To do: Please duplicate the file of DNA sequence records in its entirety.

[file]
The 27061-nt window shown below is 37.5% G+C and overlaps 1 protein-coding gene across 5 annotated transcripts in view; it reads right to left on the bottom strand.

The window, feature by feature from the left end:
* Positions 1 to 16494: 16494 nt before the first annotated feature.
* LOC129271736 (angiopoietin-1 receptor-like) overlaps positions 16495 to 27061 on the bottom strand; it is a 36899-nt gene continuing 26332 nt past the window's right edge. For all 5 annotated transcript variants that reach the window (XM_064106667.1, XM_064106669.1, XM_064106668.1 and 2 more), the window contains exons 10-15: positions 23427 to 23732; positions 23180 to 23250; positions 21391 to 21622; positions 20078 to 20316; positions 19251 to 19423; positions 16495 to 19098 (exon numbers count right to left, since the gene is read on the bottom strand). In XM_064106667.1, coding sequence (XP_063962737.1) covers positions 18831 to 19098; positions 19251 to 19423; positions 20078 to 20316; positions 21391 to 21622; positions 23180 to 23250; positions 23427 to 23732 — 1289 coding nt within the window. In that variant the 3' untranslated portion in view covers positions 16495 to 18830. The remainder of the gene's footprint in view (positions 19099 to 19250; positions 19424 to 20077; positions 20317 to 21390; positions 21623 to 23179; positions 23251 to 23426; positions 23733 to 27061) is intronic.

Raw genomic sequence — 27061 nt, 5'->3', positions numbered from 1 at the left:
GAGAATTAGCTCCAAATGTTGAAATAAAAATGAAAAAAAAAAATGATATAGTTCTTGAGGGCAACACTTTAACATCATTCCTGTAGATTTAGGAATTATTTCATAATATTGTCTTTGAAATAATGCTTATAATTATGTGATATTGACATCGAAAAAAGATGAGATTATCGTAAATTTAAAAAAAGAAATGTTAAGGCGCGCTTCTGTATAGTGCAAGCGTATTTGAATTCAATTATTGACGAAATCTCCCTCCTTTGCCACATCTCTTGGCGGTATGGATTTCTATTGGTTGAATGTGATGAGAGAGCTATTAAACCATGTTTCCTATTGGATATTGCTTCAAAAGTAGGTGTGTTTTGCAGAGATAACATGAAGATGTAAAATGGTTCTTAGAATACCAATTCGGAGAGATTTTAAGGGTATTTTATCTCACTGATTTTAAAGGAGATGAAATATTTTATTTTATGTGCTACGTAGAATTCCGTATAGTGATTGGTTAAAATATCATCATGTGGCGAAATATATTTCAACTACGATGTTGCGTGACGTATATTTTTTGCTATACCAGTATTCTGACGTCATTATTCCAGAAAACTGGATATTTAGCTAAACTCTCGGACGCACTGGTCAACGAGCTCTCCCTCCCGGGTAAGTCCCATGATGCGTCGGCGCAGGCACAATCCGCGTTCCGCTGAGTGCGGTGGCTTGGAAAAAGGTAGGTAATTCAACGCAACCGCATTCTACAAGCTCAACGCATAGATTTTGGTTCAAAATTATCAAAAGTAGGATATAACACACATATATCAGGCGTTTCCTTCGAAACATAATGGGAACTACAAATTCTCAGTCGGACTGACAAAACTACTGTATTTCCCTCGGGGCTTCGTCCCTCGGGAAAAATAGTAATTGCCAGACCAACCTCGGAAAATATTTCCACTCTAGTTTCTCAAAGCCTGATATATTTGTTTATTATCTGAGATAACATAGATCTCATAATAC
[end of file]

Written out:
The 27061-nt window shown below is 37.5% G+C and overlaps 1 protein-coding gene across 5 annotated transcripts in view; it reads right to left on the bottom strand.

The window, feature by feature from the left end:
* Positions 1 to 16494: 16494 nt before the first annotated feature.
* LOC129271736 (angiopoietin-1 receptor-like) overlaps positions 16495 to 27061 on the bottom strand; it is a 36899-nt gene continuing 26332 nt past the window's right edge. For all 5 annotated transcript variants that reach the window (XM_064106667.1, XM_064106669.1, XM_064106668.1 and 2 more), the window contains exons 10-15: positions 23427 to 23732; positions 23180 to 23250; positions 21391 to 21622; positions 20078 to 20316; positions 19251 to 19423; positions 16495 to 19098 (exon numbers count right to left, since the gene is read on the bottom strand). In XM_064106667.1, coding sequence (XP_063962737.1) covers positions 18831 to 19098; positions 19251 to 19423; positions 20078 to 20316; positions 21391 to 21622; positions 23180 to 23250; positions 23427 to 23732 — 1289 coding nt within the window. In that variant the 3' untranslated portion in view covers positions 16495 to 18830. The remainder of the gene's footprint in view (positions 19099 to 19250; positions 19424 to 20077; positions 20317 to 21390; positions 21623 to 23179; positions 23251 to 23426; positions 23733 to 27061) is intronic.

Raw genomic sequence — 27061 nt, 5'->3', positions numbered from 1 at the left:
GAGAATTAGCTCCAAATGTTGAAATAAAAATGAAAAAAAAAAATGATATAGTTCTTGAGGGCAACACTTTAACATCATTCCTGTAGATTTAGGAATTATTTCATAATATTGTCTTTGAAATAATGCTTATAATTATGTGATATTGACATCGAAAAAAGATGAGATTATCGTAAATTTAAAAAAAGAAATGTTAAGGCGCGCTTCTGTATAGTGCAAGCGTATTTGAATTCAATTATTGACGAAATCTCCCTCCTTTGCCACATCTCTTGGCGGTATGGATTTCTATTGGTTGAATGTGATGAGAGAGCTATTAAACCATGTTTCCTATTGGATATTGCTTCAAAAGTAGGTGTGTTTTGCAGAGATAACATGAAGATGTAAAATGGTTCTTAGAATACCAATTCGGAGAGATTTTAAGGGTATTTTATCTCACTGATTTTAAAGGAGATGAAATATTTTATTTTATGTGCTACGTAGAATTCCGTATAGTGATTGGTTAAAATATCATCATGTGGCGAAATATATTTCAACTACGATGTTGCGTGACGTATATTTTTTGCTATACCAGTATTCTGACGTCATTATTCCAGAAAACTGGATATTTAGCTAAACTCTCGGACGCACTGGTCAACGAGCTCTCCCTCCCGGGTAAGTCCCATGATGCGTCGGCGCAGGCACAATCCGCGTTCCGCTGAGTGCGGTGGCTTGGAAAAAGGTAGGTAATTCAACGCAACCGCATTCTACAAGCTCAACGCATAGATTTTGGTTCAAAATTATCAAAAGTAGGATATAACACACATATATCAGGCGTTTCCTTCGAAACATAATGGGAACTACAAATTCTCAGTCGGACTGACAAAACTACTGTATTTCCCTCGGGGCTTCGTCCCTCGGGAAAAATAGTAATTGCCAGACCAACCTCGGAAAATATTTCCACTCTAGTTTCTCAAAGCCTGATATATTTGTTTATTATCTGAGATAACATAGATCTCATAATAC